“Yes.  I have loved you for a long time

now but dared not declare my feelings

because I didn’t want to run the risk of

ruining our friendship.  You never showed

particular favour to any of the young men

so I hoped that perhaps you might be

more inclined to develop a romantic interest

in a man whom you consider to be your friend.”

 

Eliza beamed through her tears, her heart

bursting with joy.  “Oh Franklin,” she cried.  “I

love you.  I loved you since I was sixteen.  I wanted

so much to tell you but was afraid that you won’t

be pleased.”

 

His eyes were tender as they searched her face.  “Oh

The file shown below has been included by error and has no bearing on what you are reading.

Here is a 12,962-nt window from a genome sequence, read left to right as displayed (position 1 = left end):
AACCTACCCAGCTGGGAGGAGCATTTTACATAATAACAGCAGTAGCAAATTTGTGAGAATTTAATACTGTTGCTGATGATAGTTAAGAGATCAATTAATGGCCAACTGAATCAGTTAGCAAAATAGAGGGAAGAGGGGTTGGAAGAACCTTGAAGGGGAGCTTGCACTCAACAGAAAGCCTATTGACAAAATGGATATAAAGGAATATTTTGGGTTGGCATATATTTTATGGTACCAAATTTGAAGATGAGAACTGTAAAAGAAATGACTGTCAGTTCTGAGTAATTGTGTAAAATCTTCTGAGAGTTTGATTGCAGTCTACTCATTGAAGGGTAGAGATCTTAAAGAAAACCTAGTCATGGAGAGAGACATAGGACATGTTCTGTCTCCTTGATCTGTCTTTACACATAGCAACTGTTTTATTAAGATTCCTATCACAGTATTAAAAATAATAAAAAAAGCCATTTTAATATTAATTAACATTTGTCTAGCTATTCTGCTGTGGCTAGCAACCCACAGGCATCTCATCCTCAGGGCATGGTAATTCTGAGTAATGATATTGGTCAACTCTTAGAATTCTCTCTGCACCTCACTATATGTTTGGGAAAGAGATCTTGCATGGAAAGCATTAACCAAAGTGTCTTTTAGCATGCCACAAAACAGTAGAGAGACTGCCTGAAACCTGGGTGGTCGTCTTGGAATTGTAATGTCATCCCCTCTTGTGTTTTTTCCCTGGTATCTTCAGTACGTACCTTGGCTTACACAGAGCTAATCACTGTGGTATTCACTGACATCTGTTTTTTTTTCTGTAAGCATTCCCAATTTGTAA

my dear Eliza,” he murmured.  ” We would have

spared each other undue anguish if we had

declared our love before.  Well, the matter has been

resolved.  We love each other and it means now that

I can ask you to marry me without fear of rejection.”

He got down on his knee, his eyes held hers and both

of his hands held hers.  “Eliza, will you do me the honor

of becoming my wife?”

 

Eliza nodded, the tears falling.  “Yes,” she sobbed.

“Oh, Franklin.”

 

He smiled and stood up.  He pulled her to her feet.

“Now, I will go and ask your father for his permission.”

 

“I don’t suspect that you will meet with any resistance,”

Eliza told him.  “My father is rather fond of you.”

 

They walked back to Eliza’s house where Franklin was

warmly received.  Her aunt followed them, dabbing

at her eyes and smiling broadly.

 

the-lovers-by-william-powell-frith-18551

Sources:  Angelpig.net; Victorian Era